I strongly support closing the combined reporting tax loophole and restoring themillionaires’ tax, and have been a supporter and lead co-sponsor of both efforts. It isshameful that Maryland allows some of our largest corporate titans like Verizon, Pepco, andComcast to not pay a penny in corporate tax. Thousands of small businesses based here inMaryland operating with far tighter margins and without the resources to seek tax avoidancemust pay this tax every year. I introduced the Main Street Employer Tax Rebate Act in 2013to close the combined reporting loophole and use the revenue for targeted tax breaks forour local businesses. This approach levels the playing field and puts money back in thehands of small businesses, which are our proven job creators. This will be one of my toppriorities as Governor.
3.
 
The juvenile justice scandal in Baltimore raises immediate concerns, and Maryland’s prison population has nearly tripled to over 22,000 since 1980. People of color are disproportionatelyarrested, convicted, and incarcerated. This is a civil rights issue.Would you advocate for legislation and policies establishing creative approaches to crime andrehabilitation--alternatives to incarceration? Please explain briefly.
Yes, I will advocate strongly for criminal justice reform and plan to make it a central piece of my campaign policy platform.To take on the issue, I want to us tackle generational problems affecting our strugglingcommunities, like improving every school; ending racial bias within the criminal justicesystem; reforming drug laws that incarcerate non-violent offenders; offering better access tore-entry and workforce programs; expanding more afterschool opportunities; endingrestrictions on voting for ex-offenders; and improving access to jobs and housing.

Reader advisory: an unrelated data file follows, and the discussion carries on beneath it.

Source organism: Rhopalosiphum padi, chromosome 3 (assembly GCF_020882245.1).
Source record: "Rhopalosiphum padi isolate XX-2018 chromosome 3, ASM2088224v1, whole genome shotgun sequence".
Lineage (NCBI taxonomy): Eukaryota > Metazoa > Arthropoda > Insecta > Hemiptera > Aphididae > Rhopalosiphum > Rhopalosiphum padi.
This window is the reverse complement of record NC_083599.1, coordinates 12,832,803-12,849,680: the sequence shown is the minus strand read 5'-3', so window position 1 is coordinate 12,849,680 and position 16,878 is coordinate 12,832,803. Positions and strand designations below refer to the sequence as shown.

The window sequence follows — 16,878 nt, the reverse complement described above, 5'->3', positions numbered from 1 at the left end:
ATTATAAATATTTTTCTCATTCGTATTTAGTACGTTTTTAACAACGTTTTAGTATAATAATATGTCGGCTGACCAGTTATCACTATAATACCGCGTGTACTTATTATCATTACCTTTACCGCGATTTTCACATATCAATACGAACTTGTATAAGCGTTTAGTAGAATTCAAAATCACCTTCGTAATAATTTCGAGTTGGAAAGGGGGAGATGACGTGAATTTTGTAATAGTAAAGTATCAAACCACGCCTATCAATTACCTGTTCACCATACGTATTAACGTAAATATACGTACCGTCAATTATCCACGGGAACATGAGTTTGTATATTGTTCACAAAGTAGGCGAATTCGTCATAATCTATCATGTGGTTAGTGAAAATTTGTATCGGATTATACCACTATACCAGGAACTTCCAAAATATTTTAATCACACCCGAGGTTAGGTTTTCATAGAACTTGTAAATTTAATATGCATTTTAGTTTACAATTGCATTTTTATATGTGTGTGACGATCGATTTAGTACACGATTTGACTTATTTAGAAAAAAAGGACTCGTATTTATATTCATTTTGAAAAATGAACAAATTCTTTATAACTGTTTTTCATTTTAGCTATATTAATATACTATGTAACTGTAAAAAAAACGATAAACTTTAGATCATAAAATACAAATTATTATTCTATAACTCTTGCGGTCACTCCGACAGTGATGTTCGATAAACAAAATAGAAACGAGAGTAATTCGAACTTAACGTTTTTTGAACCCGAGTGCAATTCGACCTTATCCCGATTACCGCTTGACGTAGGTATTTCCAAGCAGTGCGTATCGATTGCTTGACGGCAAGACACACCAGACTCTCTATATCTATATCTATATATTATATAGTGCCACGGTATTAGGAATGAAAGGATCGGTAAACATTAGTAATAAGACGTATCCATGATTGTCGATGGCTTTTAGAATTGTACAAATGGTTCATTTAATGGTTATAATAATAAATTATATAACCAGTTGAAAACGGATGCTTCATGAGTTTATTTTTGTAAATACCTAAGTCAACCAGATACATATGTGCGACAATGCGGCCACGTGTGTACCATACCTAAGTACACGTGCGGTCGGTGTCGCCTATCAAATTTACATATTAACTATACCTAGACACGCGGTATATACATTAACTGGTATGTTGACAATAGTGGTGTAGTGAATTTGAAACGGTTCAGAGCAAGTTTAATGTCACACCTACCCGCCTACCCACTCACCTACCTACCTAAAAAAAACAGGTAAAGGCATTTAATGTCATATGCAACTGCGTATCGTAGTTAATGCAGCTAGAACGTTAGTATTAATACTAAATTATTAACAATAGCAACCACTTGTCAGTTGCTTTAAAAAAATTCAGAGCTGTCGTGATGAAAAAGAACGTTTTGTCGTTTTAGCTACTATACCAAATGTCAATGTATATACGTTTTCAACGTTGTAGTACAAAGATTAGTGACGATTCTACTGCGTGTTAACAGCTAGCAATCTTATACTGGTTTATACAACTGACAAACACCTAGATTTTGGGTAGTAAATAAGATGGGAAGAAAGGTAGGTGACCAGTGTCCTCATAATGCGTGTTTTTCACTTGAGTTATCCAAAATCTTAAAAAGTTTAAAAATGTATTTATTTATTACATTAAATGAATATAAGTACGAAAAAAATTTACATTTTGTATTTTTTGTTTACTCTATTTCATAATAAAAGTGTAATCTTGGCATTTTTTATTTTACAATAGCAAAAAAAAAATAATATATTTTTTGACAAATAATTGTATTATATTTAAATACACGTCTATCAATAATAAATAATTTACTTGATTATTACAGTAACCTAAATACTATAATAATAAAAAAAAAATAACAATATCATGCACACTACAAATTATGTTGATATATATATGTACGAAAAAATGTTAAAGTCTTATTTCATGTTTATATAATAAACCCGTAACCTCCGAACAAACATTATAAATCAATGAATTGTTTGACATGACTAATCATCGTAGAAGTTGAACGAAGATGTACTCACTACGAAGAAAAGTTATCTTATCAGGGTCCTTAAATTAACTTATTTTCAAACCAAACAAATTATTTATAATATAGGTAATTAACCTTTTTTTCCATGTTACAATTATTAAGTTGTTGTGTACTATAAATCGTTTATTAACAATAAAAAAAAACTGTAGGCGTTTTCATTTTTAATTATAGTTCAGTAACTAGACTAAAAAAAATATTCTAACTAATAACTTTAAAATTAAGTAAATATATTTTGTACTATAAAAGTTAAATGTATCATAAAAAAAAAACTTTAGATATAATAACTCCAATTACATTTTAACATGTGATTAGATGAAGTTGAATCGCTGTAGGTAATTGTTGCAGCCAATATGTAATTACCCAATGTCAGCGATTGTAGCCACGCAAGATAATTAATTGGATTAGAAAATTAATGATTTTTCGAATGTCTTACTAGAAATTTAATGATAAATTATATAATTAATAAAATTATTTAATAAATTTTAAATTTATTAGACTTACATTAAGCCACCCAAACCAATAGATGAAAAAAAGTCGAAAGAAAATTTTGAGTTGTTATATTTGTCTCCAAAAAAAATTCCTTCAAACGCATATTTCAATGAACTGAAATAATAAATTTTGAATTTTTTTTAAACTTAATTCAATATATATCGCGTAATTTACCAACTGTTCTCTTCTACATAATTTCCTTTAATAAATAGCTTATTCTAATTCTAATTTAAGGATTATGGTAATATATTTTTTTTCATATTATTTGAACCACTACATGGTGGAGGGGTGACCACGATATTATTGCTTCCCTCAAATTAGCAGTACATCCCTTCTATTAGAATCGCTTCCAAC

4.
 
In 2013, the General Assembly passed a law providing for same day voter registration, but onlyduring the early voting period. The State Administrator of the Board of Elections objected to providing same day registration on Election Day itself, when the vast majority of votes are cast,claiming that it was not feasible. Do you support expanding same day voter registration toElection Day, and if so, what steps would you take to see it become law?